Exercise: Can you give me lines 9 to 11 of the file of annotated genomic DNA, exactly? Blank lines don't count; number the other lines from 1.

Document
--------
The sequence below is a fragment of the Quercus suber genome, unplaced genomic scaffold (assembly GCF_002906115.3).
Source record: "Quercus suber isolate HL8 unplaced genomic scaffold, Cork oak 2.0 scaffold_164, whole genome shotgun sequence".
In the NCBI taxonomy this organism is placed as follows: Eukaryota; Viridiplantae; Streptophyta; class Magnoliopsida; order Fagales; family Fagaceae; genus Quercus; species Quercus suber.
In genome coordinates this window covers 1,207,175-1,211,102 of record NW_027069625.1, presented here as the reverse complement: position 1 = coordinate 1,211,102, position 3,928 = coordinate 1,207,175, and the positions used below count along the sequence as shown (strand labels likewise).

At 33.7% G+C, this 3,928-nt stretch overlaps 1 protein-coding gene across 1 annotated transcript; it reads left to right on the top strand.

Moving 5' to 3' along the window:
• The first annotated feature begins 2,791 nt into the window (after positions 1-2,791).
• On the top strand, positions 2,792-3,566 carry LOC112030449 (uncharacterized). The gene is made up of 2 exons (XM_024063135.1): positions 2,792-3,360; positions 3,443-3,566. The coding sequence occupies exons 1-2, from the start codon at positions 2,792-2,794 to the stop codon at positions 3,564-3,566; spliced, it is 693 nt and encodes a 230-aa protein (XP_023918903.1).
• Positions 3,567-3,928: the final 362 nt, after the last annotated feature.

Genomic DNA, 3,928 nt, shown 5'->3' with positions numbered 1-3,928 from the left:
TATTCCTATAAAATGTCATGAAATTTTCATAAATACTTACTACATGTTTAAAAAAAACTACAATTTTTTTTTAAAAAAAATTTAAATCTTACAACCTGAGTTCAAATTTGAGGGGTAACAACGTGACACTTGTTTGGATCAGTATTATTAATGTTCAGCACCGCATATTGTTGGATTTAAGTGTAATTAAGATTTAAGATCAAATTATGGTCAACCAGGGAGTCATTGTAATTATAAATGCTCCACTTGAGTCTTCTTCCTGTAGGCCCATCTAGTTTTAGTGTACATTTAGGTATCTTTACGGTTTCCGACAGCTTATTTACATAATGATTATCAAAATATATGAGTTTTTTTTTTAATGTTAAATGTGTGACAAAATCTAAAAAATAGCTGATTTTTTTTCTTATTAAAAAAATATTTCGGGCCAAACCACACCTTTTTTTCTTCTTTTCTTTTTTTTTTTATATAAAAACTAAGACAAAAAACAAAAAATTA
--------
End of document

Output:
• Positions 3,567-3,928: the final 362 nt, after the last annotated feature.

Genomic DNA, 3,928 nt, shown 5'->3' with positions numbered 1-3,928 from the left:
TATTCCTATAAAATGTCATGAAATTTTCATAAATACTTACTACATGTTTAAAAAAAACTACAATTTTTTTTTAAAAAAAATTTAAATCTTACAACCTGAGTTCAAATTTGAGGGGTAACAACGTGACACTTGTTTGGATCAGTATTATTAATGTTCAGCACCGCATATTGTTGGATTTAAGTGTAATTAAGATTTAAGATCAAATTATGGTCAACCAGGGAGTCATTGTAATTATAAATGCTCCACTTGAGTCTTCTTCCTGTAGGCCCATCTAGTTTTAGTGTACATTTAGGTATCTTTACGGTTTCCGACAGCTTATTTACATAATGATTATCAAAATATATGAGTTTTTTTTTTAATGTTAAATGTGTGACAAAATCTAAAAAATAGCTGATTTTTTTTCTTATTAAAAAAATATTTCGGGCCAAACCACACCTTTTTTTCTTCTTTTCTTTTTTTTTTTATATAAAAACTAAGACAAAAAACAAAAAATTA